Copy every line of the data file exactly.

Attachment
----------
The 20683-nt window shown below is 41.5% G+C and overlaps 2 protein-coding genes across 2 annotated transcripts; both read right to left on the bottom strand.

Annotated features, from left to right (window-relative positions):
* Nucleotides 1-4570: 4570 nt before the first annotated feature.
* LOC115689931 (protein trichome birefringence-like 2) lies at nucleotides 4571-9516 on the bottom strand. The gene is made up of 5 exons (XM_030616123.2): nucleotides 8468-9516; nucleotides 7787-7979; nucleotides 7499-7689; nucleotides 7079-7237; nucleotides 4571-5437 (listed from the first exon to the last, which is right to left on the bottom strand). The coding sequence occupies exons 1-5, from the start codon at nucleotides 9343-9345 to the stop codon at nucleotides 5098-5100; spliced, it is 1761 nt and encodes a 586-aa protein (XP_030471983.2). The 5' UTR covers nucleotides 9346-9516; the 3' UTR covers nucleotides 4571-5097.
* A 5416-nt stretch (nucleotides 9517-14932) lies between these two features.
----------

The 20683-nt window shown below is 41.5% G+C and overlaps 2 protein-coding genes across 2 annotated transcripts; both read right to left on the bottom strand.

Annotated features, from left to right (window-relative positions):
* Nucleotides 1-4570: 4570 nt before the first annotated feature.
* LOC115689931 (protein trichome birefringence-like 2) lies at nucleotides 4571-9516 on the bottom strand. The gene is made up of 5 exons (XM_030616123.2): nucleotides 8468-9516; nucleotides 7787-7979; nucleotides 7499-7689; nucleotides 7079-7237; nucleotides 4571-5437 (listed from the first exon to the last, which is right to left on the bottom strand). The coding sequence occupies exons 1-5, from the start codon at nucleotides 9343-9345 to the stop codon at nucleotides 5098-5100; spliced, it is 1761 nt and encodes a 586-aa protein (XP_030471983.2). The 5' UTR covers nucleotides 9346-9516; the 3' UTR covers nucleotides 4571-5097.
* A 5416-nt stretch (nucleotides 9517-14932) lies between these two features.